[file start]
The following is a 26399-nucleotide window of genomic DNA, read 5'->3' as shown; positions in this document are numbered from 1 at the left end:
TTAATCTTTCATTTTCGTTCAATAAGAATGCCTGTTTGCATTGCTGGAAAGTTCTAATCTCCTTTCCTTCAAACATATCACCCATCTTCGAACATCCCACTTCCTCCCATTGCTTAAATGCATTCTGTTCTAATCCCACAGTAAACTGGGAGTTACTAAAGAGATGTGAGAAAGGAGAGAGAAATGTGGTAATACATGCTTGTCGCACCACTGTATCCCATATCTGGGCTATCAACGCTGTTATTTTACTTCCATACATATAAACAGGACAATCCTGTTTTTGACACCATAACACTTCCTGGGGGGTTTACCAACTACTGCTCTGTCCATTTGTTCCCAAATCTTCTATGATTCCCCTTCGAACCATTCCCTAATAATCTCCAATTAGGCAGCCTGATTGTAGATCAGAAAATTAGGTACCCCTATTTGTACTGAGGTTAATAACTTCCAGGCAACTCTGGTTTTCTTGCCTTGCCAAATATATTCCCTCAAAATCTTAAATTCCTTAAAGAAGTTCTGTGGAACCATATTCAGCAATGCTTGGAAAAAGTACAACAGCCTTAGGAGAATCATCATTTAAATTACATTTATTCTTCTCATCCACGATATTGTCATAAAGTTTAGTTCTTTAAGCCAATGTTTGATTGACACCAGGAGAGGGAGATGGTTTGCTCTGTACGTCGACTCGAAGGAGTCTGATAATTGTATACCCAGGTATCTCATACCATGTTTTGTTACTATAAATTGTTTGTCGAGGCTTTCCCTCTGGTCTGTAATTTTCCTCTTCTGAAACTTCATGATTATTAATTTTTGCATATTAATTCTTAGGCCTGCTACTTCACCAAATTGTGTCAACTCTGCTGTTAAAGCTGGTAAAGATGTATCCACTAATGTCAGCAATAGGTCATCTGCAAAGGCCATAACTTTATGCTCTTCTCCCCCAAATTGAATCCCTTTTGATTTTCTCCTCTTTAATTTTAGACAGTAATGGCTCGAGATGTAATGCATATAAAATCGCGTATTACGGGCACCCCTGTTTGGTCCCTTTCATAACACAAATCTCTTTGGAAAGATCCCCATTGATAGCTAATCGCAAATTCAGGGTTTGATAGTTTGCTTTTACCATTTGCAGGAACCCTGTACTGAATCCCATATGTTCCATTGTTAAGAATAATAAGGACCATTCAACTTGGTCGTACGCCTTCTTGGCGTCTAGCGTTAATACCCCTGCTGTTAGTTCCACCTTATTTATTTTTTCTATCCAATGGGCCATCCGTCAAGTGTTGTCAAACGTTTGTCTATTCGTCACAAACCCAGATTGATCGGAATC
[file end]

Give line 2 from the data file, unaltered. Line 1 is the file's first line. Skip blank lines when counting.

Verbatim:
TTAATCTTTCATTTTCGTTCAATAAGAATGCCTGTTTGCATTGCTGGAAAGTTCTAATCTCCTTTCCTTCAAACATATCACCCATCTTCGAACATCCCACTTCCTCCCATTGCTTAAATGCATTCTGTTCTAATCCCACAGTAAACTGGGAGTTACTAAAGAGATGTGAGAAAGGAGAGAGAAATGTGGTAATACATGCTTGTCGCACCACTGTATCCCATATCTGGGCTATCAACGCTGTTATTTTACTTCCATACATATAAACAGGACAATCCTGTTTTTGACACCATAACACTTCCTGGGGGGTTTACCAACTACTGCTCTGTCCATTTGTTCCCAAATCTTCTATGATTCCCCTTCGAACCATTCCCTAATAATCTCCAATTAGGCAGCCTGATTGTAGATCAGAAAATTAGGTACCCCTATTTGTACTGAGGTTAATAACTTCCAGGCAACTCTGGTTTTCTTGCCTTGCCAAATATATTCCCTCAAAATCTTAAATTCCTTAAAGAAGTTCTGTGGAACCATATTCAGCAATGCTTGGAAAAAGTACAACAGCCTTAGGAGAATCATCATTTAAATTACATTTATTCTTCTCATCCACGATATTGTCATAAAGTTTAGTTCTTTAAGCCAATGTTTGATTGACACCAGGAGAGGGAGATGGTTTGCTCTGTACGTCGACTCGAAGGAGTCTGATAATTGTATACCCAGGTATCTCATACCATGTTTTGTTACTATAAATTGTTTGTCGAGGCTTTCCCTCTGGTCTGTAATTTTCCTCTTCTGAAACTTCATGATTATTAATTTTTGCATATTAATTCTTAGGCCTGCTACTTCACCAAATTGTGTCAACTCTGCTGTTAAAGCTGGTAAAGATGTATCCACTAATGTCAGCAATAGGTCATCTGCAAAGGCCATAACTTTATGCTCTTCTCCCCCAAATTGAATCCCTTTTGATTTTCTCCTCTTTAATTTTAGACAGTAATGGCTCGAGATGTAATGCATATAAAATCGCGTATTACGGGCACCCCTGTTTGGTCCCTTTCATAACACAAATCTCTTTGGAAAGATCCCCATTGATAGCTAATCGCAAATTCAGGGTTTGATAGTTTGCTTTTACCATTTGCAGGAACCCTGTACTGAATCCCATATGTTCCATTGTTAAGAATAATAAGGACCATTCAACTTGGTCGTACGCCTTCTTGGCGTCTAGCGTTAATACCCCTGCTGTTAGTTCCACCTTATTTATTTTTTCTATCCAATGGGCCATCCGTCAAGTGTTGTCAAACGTTTGTCTATTCGTCACAAACCCAGATTGATCGGAATC